Faculty Summer Reading Recommendations 2022

Submitted by Kate Goldyn on

From the collapse of the Soviet Union to Black Futurist Sci-Fi, this year’s summer book recommendations by the philosophy faculty offer choices for everyone to ponder in the hammock. Check out the books our faculty members recommend or are planning to read this summer. We hope you find some great picks to add to your reading list!

Marc Cohen

Lenin's Tomb: The Last Days of the Soviet Empire, by David Remnick

Russia's brutal invasion of Ukraine led me to pick up David Remnick's now nearly-30-year-old account of the collapse of the Soviet Union. Remnick's knowledge of the players in this sordid history is encyclopedic. The striking similarities between the autocracies of Stalin and Putin are chilling.


This Old Man: All in Pieces, by Roger Angell

Roger Angell's writing will be familiar to anyone who's read The New Yorker in the past 75 years, for that's how long Angell was a contributing author and editor. His recent death, at age 101, inspired me to go back to this collection of essays. A few of them previously appeared in The New Yorker, but some were published elsewhere, and many were previously unpublished, including a number of his letters. Angell's clear and precise prose is always a delight -- there's even some of the doggerel he was so good at in his annual "Greetings, Friends!" pieces.

Steve Gardiner

Dialogues on Climate Justice by Stephen Gardiner and Arthur Obst

A shameless plug - This is an attempt to bring some of the themes of climate justice to a wider audience in an accessible, and possibly mildly entertaining way. If you like it, you can help us get the word out. (If you don’t like it, you can also let us know - maybe we’ll suppress it and try to forget it ever happened.)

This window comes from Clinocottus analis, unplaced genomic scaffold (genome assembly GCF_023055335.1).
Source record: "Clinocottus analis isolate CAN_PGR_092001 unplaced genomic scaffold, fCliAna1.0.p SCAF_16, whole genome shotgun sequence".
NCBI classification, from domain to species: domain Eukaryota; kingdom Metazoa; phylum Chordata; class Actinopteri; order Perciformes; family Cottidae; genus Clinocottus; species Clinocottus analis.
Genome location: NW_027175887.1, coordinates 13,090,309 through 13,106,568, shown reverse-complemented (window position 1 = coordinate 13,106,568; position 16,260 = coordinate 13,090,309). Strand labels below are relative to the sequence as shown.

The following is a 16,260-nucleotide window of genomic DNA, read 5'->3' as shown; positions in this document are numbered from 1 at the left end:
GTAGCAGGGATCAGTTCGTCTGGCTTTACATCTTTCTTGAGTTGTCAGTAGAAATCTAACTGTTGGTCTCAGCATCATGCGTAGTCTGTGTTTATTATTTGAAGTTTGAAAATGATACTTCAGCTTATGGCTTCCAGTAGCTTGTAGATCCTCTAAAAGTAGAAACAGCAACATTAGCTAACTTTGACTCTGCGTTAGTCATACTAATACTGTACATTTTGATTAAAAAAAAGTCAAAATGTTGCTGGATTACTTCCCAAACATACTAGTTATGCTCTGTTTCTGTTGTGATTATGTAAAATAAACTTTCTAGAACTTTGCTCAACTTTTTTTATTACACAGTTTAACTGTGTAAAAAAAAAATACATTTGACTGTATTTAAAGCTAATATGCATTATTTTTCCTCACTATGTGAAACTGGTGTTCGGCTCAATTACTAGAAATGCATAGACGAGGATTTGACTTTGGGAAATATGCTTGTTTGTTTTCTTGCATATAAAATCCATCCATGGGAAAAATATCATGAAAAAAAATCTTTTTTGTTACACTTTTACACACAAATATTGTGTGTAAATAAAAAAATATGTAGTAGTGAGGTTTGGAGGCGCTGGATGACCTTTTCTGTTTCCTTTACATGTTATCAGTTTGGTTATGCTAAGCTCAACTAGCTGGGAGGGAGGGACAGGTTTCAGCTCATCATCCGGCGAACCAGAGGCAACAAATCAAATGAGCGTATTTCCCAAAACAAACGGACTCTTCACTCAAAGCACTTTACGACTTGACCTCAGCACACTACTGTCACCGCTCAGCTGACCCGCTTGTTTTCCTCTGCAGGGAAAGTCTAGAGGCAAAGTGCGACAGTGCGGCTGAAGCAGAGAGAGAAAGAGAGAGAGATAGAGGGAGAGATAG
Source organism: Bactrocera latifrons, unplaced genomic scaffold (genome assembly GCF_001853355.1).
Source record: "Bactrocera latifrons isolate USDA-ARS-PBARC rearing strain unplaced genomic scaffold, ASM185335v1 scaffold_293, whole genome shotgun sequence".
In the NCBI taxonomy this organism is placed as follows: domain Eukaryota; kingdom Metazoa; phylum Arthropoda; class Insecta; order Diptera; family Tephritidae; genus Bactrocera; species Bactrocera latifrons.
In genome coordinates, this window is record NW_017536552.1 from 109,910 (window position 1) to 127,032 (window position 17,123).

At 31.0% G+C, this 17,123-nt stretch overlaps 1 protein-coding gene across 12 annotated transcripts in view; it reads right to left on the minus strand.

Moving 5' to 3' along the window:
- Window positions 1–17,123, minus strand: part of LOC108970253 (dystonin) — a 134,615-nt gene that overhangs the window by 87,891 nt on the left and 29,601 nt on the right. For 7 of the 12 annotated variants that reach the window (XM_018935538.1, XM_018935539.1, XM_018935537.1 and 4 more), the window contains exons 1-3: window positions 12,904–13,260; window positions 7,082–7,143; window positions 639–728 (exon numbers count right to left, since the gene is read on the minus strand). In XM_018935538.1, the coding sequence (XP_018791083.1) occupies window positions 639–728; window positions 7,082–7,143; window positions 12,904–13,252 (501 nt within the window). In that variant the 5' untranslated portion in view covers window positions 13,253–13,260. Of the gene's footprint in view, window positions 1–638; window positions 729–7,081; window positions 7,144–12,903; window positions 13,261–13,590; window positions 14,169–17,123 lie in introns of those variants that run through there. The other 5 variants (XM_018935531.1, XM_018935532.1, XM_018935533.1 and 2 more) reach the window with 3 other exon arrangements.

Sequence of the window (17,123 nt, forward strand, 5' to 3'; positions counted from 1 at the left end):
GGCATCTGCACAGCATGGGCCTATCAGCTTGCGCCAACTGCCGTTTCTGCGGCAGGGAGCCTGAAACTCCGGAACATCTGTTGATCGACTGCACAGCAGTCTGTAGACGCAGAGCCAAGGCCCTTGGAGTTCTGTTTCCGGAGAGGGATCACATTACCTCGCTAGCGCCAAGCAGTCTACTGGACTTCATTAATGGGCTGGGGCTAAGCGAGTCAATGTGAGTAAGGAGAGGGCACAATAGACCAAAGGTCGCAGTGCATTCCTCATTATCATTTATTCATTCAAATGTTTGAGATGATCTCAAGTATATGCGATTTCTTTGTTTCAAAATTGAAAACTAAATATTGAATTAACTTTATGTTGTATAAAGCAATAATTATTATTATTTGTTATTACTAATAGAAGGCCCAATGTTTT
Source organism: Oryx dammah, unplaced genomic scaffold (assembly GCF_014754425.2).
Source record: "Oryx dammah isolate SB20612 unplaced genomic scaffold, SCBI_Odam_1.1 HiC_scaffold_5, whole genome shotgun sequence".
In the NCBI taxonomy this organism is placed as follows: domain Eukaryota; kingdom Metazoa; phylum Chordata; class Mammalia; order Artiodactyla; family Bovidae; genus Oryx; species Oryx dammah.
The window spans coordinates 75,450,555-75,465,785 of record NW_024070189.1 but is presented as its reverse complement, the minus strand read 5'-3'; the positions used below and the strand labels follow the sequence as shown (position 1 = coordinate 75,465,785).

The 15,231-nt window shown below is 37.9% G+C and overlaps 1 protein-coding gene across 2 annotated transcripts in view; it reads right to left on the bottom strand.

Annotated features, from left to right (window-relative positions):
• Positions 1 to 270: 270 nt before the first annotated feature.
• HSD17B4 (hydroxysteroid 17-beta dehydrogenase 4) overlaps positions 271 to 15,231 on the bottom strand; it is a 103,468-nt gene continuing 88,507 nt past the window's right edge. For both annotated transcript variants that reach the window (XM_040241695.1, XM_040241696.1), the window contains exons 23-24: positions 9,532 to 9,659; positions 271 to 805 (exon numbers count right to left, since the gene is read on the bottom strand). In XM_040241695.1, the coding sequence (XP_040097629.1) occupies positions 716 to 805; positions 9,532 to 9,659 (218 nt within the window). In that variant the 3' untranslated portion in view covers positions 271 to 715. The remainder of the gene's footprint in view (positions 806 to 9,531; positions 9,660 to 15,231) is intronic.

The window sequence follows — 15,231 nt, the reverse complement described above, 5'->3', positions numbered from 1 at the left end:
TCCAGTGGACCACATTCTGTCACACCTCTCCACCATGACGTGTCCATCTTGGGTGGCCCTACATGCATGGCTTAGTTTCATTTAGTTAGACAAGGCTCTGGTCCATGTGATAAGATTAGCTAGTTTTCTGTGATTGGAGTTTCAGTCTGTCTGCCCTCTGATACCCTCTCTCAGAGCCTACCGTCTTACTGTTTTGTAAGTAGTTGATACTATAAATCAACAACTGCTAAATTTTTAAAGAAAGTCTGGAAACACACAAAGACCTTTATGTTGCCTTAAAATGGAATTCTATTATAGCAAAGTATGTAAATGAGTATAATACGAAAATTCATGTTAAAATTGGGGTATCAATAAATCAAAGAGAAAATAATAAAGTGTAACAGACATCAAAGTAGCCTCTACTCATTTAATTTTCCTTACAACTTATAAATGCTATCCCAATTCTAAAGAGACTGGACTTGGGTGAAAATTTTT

Written both for general readers and college students, Dialogues on Climate Justice provides an engaging philosophical introduction to climate justice, and should be of interest to anyone wanting to think seriously about the climate crisis. 

The story follows the life and conversations of Hope, a fictional protagonist whose life is shaped by a terrifyingly real problem: climate change. From the election of Donald Trump in 2016 until the 2060s, the book documents Hope’s discussions with a diverse cast of characters. As she ages, the focus of her conversations range from establishing the nature of the problem, to engaging with climate skepticism, to exploring her own climate responsibilities, through managing contentious international negotiations, to considering big technological fixes, and finally, as an older woman, to reflecting with her granddaughter on what one generation owes another.

Sara Goering

Lost & Found by Kathryn Schulz

This is a memoir/philosophical reflection in three parts: Lost, about the death of the author’s father, and about reckoning with memory, relationships, and all the places he now isn’t; Found, about the author’s experience finding her life partner, and about the unexpected joys of discovery; and my favorite, And, which she calls “one of the most existentially provocative” words in the language, given its connection to the “chaotic abundance” of endless conjunction. I have read and re-read a page in the book about how “everyday remarkableness” can be overwhelming, as it spurs us to register our existential condition. This experience involves feeling of “gratitude, longing, and a note I can only call anticipatory grief” given that “all that we have, we will someday lose.”


Essential Labor: Mothering as Social Change  by Angela Garbes

This book explores the meaning and power of care work, and the radical potential of mothering to create social change.